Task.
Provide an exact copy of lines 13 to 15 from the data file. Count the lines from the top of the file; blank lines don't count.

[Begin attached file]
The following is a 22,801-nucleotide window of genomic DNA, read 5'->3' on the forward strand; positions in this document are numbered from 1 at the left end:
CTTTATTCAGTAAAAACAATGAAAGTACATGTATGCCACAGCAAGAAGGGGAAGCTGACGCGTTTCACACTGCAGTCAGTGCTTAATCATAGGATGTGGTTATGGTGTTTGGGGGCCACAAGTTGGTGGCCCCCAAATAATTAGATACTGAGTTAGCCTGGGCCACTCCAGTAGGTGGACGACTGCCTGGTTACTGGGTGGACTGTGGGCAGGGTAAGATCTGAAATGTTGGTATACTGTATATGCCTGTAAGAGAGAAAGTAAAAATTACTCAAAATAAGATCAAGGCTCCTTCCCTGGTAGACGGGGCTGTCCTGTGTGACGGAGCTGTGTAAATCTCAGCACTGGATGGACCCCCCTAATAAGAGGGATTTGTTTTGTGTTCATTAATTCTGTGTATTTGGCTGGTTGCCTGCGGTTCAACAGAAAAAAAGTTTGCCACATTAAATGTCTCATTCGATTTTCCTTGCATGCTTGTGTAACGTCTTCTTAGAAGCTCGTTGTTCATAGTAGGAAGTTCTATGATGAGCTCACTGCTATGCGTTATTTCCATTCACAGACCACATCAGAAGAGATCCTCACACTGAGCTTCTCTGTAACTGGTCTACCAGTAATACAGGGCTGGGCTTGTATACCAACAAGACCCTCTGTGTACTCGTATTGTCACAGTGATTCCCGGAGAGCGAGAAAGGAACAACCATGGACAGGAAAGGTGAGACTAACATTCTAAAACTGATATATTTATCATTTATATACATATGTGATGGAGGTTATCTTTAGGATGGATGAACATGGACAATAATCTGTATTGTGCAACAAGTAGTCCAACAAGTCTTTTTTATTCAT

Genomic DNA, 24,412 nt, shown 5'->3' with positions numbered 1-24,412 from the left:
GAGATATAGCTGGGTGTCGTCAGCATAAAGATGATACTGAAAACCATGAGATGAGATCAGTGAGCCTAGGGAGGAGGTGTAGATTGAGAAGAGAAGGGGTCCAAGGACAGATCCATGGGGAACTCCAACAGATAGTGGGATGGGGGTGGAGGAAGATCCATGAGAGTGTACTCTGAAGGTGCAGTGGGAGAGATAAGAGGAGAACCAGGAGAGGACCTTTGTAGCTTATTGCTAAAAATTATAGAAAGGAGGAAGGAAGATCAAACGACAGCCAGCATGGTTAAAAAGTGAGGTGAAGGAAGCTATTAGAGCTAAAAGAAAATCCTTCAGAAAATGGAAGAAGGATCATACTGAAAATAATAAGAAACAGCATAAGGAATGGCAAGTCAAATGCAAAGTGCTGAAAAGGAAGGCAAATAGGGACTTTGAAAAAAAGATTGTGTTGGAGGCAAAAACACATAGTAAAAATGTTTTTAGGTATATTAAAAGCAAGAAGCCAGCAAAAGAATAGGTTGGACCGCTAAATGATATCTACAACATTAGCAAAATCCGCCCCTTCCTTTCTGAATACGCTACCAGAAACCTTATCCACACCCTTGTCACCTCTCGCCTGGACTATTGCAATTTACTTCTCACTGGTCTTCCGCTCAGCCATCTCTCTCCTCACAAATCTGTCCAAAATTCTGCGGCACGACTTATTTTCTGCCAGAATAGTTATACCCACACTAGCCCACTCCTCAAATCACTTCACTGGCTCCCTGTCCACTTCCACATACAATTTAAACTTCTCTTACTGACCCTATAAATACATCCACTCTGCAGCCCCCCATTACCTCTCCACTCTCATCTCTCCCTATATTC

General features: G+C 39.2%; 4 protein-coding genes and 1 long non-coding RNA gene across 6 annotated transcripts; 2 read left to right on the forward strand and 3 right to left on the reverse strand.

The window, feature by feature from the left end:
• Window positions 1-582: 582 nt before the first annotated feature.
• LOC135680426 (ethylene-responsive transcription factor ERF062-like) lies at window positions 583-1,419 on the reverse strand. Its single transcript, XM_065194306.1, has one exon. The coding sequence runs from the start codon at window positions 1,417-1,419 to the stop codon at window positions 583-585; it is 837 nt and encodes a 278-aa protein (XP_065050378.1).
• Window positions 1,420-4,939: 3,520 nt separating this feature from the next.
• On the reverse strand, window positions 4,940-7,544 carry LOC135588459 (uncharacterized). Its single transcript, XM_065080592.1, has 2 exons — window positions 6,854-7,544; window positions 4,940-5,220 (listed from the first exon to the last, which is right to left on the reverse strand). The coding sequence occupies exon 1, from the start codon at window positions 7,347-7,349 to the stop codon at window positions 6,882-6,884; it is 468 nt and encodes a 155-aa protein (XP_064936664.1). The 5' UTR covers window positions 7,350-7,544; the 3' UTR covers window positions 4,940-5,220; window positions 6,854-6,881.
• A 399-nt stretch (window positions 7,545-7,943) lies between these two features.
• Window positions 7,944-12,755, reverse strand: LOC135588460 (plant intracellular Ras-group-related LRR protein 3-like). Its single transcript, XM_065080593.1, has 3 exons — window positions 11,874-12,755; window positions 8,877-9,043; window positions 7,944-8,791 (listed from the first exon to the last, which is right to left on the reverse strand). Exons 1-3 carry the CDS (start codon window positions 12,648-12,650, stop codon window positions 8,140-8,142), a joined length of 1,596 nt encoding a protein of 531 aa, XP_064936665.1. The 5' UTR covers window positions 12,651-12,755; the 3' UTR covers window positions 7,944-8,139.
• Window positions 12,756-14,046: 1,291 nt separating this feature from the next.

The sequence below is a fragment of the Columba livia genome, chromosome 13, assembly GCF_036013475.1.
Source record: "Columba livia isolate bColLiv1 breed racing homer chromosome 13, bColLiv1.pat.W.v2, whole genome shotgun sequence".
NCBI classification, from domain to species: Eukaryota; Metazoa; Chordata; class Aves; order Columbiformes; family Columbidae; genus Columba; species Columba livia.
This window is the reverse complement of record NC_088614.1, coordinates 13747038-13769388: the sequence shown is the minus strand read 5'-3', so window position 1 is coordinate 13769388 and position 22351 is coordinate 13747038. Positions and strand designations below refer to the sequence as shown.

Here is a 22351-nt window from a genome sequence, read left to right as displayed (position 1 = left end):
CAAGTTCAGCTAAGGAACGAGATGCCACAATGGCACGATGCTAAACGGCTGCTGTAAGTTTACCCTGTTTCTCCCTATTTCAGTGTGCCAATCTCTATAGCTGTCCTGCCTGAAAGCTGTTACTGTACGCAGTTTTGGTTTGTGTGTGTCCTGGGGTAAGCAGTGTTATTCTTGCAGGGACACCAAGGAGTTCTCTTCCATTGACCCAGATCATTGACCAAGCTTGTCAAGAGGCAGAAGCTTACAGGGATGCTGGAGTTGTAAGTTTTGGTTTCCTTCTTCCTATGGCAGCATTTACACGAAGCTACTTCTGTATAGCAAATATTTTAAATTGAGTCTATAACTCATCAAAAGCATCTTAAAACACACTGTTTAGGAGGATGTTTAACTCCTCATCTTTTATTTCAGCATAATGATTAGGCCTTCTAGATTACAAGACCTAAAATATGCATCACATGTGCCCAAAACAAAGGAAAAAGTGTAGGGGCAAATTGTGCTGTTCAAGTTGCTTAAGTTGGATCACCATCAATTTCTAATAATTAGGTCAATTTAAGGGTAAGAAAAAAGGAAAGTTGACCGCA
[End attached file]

• Window positions 12,756-14,046: 1,291 nt separating this feature from the next.

The sequence below is a fragment of the Columba livia genome, chromosome 13, assembly GCF_036013475.1.
Source record: "Columba livia isolate bColLiv1 breed racing homer chromosome 13, bColLiv1.pat.W.v2, whole genome shotgun sequence".